Dismiss Notice
Join Physics Forums Today!
The friendliest, high quality science and math community on the planet! Everyone who loves science is here!

The telegraph equations

  1. Oct 10, 2012 #1
    are derived in my book from the assumption that a wire can be cut into a lot of infinitesimal wires with a capacitance and inductance each.
    Can someone explain to me what these physically describe? What is it that travel with the speed of almost light. I don't think it's the drift velocity so it must be the information that the fields have changed back at the battery or something like that. But that should mean that the waves they describe are equivalent to the ones predicted by decoupling maxwell's equations. If so, that is just weird. Maxwell's equations have assumed nothing about the wires and their self-inductance and capacitance, so it's just weird that they should give the exact same.
    Also my book discusses how if you turn on voltage at the end of a circuit how the presence of a resistor later on the circuit is communicated via the telegraph equations. I want to understand this: Is it the bouncing of the physical electrons and their pushes against each other which communicates the presence of a change in the cable or is it the fields or something like that. Please just say as much as you can about this phenomenon because I don't really get it.
     
  2. jcsd
  3. Oct 10, 2012 #2
    The Telegraph equation is a special case of the Transmission line equation with zero series inductance and zero parallel leakage. It also resembles the heat conduction equation.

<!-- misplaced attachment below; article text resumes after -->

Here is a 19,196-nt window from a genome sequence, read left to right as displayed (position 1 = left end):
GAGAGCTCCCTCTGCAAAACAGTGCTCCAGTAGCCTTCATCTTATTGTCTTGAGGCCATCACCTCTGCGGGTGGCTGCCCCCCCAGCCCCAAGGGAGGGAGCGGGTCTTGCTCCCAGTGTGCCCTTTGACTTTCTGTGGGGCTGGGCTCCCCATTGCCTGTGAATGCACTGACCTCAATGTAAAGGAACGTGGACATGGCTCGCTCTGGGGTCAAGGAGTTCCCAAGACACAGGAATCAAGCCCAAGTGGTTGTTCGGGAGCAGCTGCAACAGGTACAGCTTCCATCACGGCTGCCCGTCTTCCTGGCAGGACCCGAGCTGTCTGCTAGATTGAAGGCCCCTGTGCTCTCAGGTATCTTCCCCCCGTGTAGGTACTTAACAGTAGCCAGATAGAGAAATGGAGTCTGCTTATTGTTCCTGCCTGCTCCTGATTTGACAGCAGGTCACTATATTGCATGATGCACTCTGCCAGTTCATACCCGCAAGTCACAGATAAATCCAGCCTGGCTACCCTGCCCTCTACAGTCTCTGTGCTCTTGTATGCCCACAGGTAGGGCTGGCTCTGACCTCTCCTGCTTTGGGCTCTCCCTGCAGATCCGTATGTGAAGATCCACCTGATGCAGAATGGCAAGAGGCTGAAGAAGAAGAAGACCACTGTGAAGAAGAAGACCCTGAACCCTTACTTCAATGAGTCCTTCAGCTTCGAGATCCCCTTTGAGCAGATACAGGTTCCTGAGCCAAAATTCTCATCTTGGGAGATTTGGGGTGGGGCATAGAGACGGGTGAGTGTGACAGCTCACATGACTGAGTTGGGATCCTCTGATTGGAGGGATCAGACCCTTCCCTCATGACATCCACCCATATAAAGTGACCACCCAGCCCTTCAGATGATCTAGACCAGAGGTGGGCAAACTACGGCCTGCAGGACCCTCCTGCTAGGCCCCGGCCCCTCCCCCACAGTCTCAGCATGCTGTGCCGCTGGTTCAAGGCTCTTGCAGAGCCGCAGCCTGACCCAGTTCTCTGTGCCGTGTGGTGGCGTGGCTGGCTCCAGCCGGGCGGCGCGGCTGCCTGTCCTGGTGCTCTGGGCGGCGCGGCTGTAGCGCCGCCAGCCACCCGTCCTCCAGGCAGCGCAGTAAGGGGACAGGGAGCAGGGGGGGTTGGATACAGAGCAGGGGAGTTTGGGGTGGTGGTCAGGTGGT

It describes an electromagnetic wave travelling in guided conditions, so yes, it is allied to Maxwells equations.

    A change of characteristic impedance, such as a resistor, results in a reflected wave. That is how the resistor is detectable at the origin.
     
  4. Oct 10, 2012 #3
    but why is it intuitively that the telegraph equations describes the same wave as the maxwell equations. Maxwells wave equations are derived by decoupling his field equations and then applying to them the boundary conditions involved with a medium. The telegraph equations looks at capacitance and inductance for small parts of a medium. It is just weird that these approaches are connected on such a deep level.
    And can you tell me what it is that does a wave motion? Is it the fields of the electrons or the potential at different positions (as in the telegraph equations) or what is it?
     
Know someone interested in this topic? Share this thread via Reddit, Google+, Twitter, or Facebook




Similar Discussions: The telegraph equations
  1. Drag Equation (Replies: 1)

Loading...